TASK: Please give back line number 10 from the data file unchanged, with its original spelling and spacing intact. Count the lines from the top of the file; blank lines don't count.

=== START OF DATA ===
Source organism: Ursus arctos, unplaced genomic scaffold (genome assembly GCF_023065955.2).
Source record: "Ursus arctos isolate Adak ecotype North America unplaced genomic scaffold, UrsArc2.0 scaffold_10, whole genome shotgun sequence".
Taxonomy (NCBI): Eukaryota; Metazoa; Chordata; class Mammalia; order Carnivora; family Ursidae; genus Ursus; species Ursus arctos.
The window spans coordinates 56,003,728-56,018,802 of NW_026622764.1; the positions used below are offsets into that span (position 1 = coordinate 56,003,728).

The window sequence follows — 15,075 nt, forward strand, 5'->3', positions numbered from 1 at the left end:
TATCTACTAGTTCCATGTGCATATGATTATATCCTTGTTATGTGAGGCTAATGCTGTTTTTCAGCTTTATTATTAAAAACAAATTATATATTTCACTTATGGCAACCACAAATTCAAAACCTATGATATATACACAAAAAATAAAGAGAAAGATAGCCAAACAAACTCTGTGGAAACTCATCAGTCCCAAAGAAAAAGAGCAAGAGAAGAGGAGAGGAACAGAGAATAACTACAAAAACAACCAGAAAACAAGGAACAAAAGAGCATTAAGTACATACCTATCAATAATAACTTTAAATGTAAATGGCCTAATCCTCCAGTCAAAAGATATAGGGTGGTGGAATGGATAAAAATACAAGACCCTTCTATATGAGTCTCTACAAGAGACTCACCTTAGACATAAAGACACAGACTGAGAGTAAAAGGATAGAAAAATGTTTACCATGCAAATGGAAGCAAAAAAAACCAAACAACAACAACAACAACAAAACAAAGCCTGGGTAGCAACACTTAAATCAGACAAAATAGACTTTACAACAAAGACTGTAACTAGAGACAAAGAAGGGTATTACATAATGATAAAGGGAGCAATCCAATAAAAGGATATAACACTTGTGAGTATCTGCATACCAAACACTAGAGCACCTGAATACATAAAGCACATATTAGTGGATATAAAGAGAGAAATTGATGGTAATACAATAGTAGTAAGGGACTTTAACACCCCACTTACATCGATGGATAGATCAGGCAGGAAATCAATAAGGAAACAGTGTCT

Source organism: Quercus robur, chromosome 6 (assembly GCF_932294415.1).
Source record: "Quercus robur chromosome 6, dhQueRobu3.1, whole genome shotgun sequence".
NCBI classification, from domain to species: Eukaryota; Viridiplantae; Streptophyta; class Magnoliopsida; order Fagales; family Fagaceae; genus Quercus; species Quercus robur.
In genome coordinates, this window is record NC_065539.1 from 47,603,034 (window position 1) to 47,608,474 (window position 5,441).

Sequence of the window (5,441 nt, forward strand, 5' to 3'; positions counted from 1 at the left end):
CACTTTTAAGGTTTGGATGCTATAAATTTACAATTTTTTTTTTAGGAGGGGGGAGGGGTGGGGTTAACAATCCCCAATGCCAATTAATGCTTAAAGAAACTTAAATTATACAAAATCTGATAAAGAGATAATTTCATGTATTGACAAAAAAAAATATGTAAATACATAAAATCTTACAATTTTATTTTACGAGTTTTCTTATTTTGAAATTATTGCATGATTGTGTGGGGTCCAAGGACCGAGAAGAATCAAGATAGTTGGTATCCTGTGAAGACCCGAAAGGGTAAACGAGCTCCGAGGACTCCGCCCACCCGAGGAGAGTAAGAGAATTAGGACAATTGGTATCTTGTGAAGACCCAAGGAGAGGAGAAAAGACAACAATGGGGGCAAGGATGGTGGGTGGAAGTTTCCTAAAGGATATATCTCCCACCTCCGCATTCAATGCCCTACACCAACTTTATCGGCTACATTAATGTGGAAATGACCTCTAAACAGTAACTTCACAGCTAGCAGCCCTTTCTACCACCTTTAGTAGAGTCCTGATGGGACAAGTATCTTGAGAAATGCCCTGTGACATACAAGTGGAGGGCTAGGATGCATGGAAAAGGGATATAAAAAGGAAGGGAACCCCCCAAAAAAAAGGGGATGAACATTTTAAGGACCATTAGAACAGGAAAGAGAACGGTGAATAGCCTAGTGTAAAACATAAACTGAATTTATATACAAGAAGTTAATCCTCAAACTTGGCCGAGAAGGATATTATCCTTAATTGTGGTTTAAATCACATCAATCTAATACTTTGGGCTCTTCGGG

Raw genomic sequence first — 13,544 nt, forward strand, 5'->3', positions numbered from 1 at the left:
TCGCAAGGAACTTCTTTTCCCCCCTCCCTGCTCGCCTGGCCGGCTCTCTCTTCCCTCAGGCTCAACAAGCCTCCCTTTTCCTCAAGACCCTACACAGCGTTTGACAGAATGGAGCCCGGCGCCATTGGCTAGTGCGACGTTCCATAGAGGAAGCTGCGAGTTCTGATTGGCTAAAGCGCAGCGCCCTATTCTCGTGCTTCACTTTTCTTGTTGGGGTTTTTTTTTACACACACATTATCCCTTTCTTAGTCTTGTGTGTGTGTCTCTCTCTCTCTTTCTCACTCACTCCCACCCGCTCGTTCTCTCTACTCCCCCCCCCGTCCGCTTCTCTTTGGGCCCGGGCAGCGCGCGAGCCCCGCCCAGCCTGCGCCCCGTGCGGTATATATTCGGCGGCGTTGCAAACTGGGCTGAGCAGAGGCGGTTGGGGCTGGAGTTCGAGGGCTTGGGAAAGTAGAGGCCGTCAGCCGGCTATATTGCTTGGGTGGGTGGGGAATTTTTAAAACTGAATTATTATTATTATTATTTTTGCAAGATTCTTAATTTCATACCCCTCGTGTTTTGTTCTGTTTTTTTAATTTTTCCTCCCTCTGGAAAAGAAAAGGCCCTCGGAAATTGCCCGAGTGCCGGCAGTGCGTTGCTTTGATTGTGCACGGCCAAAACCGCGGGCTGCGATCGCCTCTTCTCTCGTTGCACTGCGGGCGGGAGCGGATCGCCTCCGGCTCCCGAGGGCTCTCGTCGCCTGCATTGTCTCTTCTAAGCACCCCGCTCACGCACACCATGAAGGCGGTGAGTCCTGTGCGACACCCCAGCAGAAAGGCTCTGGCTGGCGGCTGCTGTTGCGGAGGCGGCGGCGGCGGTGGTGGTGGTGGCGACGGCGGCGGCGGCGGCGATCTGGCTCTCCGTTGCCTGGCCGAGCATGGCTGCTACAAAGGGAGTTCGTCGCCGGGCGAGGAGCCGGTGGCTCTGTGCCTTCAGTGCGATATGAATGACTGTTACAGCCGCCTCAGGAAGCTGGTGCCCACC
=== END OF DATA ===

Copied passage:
In genome coordinates, this window is record NC_065539.1 from 47,603,034 (window position 1) to 47,608,474 (window position 5,441).